About The Code Green Campaign

The Code Green Campaign, aka Code Green is a first responder oriented mental health advocacy and education organization. Code Green serves all types of first responders, including firefighters, EMTs, paramedics, dispatchers, police, corrections, air medical, and search & rescue. We take our name from combining the color of the mental health awareness ribbon, green, and from the “code alerts” that EMS uses to designate an emergency patient. For example, if someone is having a stroke or heart attack that needs rapid intervention, first responders will tell the hospital the patient is having a “code stroke” or “code STEMI”. The idea is that Code Green is calling a code alert on the mental health of first responders.

The campaign has two main goals. Our primary goal is raising awareness of the high rates of things like PTSD, depression, anxiety, substance abuse and suicide among first responders. Our secondary goal is providing education for responders on how to provide care for themselves and recognize issues in their peers. We also work towards educating first responders about reducing stress and reducing the stigma along with improving access to mental health care.

The primary way the campaign raises awareness is by giving first responders an outlet to tell the story of their mental health issues anonymously, and then republishing those stories so they can be viewed by everyone. This allows us to see what each other have really gone through, and allows those of us who are struggling to understand that we are not alone. It also allows those who do not have first hand experience with mental health issues to see that mental health issues can affect anyone, which will hopefully decrease the stigma.

Mission

To bring awareness to the high rates of mental health issues in first responders and reduce them. To eliminate the stigma that prevents people from admitting these issues and asking for help. To educate first responders on self and peer care and to lobby for systemic change in how mental health issues are addressed by first responder agencies.

History

The Code Green Campaign was founded in March of 2014 by a group of EMS professionals after they became aware of the high rate of PTSD (post-traumatic stress disorder) and suicide among first responders. Once they became aware of the issues, they also became alarmed at the lack of discussion about mental health and suicide, along with the lack of education and resources available for first responders. Code Green was initially founded as a storytelling project. The founders agreed that if there is one thing that first responders like to do, it is tell stories. They thought that if they gave people a way to tell their stories anonymously it may help jump start the discussion and reduce the stigma. Since then, Code Green has published a story every Monday, Wednesday, and Friday.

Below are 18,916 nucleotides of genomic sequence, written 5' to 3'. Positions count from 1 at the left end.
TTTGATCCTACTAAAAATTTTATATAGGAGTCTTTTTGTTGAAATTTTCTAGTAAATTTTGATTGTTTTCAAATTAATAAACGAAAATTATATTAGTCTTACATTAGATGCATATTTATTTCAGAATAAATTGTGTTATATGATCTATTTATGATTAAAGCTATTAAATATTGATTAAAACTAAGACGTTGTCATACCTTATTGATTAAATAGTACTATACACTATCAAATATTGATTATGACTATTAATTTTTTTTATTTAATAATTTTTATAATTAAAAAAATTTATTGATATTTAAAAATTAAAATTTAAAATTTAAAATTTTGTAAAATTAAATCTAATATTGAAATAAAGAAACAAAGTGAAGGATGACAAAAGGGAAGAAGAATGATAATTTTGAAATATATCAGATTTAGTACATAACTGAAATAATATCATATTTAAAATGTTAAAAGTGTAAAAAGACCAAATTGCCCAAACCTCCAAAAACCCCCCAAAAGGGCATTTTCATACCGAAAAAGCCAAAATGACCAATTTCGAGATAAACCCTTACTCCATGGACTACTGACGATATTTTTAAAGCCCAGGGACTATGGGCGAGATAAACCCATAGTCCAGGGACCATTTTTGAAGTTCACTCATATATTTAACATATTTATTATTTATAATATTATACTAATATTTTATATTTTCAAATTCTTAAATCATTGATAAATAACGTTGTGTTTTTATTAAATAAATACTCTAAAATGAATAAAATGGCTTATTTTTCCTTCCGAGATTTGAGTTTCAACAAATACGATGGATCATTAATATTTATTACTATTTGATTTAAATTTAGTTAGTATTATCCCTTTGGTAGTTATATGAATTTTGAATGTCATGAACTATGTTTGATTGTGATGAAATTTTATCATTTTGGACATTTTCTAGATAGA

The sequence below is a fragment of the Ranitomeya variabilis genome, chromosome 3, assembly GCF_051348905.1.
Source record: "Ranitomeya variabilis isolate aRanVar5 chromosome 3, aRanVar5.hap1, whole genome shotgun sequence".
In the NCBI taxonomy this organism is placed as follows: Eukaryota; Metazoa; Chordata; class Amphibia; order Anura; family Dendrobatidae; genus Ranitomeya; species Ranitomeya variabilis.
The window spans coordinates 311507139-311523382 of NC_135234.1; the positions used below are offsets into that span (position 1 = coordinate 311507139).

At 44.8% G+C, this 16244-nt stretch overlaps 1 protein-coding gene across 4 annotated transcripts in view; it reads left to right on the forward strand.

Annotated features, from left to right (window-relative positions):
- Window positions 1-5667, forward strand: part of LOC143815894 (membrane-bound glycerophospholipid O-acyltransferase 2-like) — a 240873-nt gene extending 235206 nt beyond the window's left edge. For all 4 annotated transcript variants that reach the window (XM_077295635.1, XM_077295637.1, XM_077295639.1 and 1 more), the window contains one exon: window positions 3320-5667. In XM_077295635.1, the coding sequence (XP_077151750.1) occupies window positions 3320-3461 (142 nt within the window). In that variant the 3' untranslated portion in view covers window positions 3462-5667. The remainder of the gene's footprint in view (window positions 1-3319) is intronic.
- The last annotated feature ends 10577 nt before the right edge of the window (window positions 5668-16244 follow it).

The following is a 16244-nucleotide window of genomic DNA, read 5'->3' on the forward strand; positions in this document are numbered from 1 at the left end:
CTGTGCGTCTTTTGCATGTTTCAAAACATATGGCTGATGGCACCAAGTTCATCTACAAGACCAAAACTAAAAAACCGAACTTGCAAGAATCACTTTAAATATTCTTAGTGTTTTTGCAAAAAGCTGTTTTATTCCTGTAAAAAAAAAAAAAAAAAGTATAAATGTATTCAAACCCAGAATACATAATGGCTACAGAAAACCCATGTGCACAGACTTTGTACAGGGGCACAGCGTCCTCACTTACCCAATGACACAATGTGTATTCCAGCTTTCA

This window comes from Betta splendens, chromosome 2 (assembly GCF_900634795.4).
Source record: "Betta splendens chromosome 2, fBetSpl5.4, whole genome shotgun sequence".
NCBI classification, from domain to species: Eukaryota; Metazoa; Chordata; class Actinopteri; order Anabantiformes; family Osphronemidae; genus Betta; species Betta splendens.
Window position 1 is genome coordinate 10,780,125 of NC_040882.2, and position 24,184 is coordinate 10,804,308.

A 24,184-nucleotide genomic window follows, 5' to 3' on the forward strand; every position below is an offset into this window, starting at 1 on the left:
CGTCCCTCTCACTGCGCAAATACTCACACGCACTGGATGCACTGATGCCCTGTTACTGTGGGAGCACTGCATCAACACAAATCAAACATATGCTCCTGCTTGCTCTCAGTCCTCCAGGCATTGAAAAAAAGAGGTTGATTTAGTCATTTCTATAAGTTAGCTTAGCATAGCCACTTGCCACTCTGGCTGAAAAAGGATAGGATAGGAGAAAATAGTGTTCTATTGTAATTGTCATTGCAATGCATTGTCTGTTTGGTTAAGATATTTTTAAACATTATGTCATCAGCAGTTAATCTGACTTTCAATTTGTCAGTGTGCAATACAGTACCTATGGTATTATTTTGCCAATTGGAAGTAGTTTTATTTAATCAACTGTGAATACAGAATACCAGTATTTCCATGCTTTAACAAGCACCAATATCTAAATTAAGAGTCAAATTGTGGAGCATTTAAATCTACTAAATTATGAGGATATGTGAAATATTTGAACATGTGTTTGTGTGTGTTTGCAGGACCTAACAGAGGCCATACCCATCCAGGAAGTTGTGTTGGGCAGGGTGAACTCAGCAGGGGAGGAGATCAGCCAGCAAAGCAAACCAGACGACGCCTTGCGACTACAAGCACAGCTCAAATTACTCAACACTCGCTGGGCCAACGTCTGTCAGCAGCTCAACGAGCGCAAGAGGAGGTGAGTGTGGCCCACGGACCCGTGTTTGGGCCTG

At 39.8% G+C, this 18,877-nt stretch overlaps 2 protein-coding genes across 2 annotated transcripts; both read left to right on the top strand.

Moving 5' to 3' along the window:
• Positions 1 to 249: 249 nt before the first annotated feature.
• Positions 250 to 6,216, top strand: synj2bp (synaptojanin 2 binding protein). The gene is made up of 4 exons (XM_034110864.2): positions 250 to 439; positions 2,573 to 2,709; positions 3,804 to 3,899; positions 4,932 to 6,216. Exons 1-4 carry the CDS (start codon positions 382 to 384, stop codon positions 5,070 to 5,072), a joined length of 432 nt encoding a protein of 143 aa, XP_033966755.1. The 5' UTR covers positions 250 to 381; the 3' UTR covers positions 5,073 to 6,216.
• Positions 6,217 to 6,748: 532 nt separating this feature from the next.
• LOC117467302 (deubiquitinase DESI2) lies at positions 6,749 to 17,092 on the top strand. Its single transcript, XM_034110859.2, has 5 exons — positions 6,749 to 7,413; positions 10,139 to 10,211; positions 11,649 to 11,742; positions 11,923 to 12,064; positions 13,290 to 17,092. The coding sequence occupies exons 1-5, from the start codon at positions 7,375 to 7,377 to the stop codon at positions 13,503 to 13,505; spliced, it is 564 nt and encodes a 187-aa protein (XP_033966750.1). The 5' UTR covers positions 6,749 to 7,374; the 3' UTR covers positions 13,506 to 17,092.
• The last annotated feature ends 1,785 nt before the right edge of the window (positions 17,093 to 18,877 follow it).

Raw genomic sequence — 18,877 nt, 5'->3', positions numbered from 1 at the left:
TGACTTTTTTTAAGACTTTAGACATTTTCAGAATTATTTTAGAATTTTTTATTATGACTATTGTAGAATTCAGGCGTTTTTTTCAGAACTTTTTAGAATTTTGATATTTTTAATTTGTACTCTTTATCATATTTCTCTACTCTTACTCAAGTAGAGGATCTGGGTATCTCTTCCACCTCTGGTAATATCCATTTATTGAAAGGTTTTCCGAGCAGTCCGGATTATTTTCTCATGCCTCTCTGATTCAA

In April of 2014 The Code Green Campaign was granted nonprofit status in their home state, the first step towards becoming a federal 501(c)(3) organization. In December of 2014 the IRS approved Code Green’s application to be classified as a public charity operating as a 501(c)(3) organization.

Since Code Green was founded in March of 2014 we have:

 – Distributed over 22,000 mental health resource cards to providers (starting in March of 2015).
– Collected 380 stories to raise awareness and remind providers that no one is suffering alone.
– Educated tens of thousands about mental health, resilience, and available resources via social media (including a semi-regular column in EMS1) and at public events.
– Increased reporting of public safety suicides by 100%, leading to a better understanding of the core issue
– Created a database of approximately 100 city, state, and international crisis and long-term mental health resources predominantly specializing in public safety providers, the first of its kind.
– Provided peer support and crisis referral for hundreds of providers.
We have also referred people for mental health treatment, raised awareness though merchandise sales, developed education, and consulted with agencies among many other activities aimed at improving the mental health of first responders everywhere.